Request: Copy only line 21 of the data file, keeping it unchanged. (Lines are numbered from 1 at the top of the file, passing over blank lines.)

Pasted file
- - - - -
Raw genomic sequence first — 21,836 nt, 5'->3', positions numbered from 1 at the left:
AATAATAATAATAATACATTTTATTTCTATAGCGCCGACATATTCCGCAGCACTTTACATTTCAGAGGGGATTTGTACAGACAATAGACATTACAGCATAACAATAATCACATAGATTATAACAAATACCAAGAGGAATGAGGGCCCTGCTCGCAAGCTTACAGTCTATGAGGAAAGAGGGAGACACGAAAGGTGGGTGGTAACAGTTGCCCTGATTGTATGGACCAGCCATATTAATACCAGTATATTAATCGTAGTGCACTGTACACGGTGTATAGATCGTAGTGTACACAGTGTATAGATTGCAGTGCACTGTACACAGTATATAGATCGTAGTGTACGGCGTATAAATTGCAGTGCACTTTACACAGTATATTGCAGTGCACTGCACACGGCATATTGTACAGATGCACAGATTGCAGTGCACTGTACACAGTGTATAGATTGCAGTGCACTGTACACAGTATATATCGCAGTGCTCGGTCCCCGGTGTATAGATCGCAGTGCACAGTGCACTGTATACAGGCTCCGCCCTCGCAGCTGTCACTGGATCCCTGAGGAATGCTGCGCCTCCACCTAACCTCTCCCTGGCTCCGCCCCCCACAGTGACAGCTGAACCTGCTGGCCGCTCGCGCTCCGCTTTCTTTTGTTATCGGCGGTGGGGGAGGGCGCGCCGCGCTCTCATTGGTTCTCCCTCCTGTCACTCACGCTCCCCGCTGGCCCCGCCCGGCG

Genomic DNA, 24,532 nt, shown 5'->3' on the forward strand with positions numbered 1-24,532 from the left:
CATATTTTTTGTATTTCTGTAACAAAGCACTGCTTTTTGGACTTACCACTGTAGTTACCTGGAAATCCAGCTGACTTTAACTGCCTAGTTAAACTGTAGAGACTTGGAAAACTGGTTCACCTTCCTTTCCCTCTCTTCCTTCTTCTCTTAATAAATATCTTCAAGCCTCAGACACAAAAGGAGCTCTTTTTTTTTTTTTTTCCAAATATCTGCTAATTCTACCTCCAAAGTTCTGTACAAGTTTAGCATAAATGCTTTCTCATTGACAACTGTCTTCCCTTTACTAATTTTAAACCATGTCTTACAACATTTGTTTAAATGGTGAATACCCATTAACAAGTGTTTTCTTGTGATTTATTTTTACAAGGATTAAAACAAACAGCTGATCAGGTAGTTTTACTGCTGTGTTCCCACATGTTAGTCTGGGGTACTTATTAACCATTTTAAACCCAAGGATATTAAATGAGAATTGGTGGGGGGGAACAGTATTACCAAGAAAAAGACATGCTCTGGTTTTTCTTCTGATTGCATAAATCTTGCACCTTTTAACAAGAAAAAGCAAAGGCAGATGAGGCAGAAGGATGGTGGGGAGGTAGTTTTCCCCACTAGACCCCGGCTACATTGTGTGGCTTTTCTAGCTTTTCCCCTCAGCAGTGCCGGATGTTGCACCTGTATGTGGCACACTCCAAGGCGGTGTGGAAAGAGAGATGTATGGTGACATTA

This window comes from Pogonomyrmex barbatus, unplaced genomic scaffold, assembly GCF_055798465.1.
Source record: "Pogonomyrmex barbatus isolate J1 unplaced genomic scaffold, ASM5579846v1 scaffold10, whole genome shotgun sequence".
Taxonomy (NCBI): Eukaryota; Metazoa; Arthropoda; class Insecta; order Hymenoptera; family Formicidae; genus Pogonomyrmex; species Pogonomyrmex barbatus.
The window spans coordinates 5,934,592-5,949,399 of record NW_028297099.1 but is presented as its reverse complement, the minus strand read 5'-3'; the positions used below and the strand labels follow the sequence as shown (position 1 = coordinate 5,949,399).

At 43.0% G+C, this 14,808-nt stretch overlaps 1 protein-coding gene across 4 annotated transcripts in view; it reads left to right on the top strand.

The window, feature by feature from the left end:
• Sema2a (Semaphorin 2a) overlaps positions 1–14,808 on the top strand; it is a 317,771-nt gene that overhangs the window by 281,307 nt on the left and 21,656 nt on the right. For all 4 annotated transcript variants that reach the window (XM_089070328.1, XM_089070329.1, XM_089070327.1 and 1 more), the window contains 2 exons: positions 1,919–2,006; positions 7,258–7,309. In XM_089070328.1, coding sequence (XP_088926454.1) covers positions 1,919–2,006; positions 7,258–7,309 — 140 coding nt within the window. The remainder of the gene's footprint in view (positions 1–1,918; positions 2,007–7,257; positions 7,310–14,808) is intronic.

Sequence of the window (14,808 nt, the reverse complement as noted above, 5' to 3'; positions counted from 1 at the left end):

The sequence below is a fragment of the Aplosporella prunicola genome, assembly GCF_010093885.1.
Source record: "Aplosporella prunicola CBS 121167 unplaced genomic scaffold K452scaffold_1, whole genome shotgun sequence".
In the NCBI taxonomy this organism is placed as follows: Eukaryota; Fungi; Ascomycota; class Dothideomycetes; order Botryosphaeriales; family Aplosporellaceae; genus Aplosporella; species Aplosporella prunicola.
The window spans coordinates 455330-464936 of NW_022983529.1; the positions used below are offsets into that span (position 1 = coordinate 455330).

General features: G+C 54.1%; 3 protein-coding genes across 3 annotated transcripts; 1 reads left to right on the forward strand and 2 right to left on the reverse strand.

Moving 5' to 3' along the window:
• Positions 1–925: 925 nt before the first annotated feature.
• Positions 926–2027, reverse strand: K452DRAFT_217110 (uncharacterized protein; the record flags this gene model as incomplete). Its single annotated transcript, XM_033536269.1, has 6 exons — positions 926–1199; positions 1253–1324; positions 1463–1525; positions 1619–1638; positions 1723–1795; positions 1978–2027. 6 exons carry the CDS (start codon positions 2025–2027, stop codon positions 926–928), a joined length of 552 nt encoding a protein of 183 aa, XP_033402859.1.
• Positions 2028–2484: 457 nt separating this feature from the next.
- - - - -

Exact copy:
• Positions 2028–2484: 457 nt separating this feature from the next.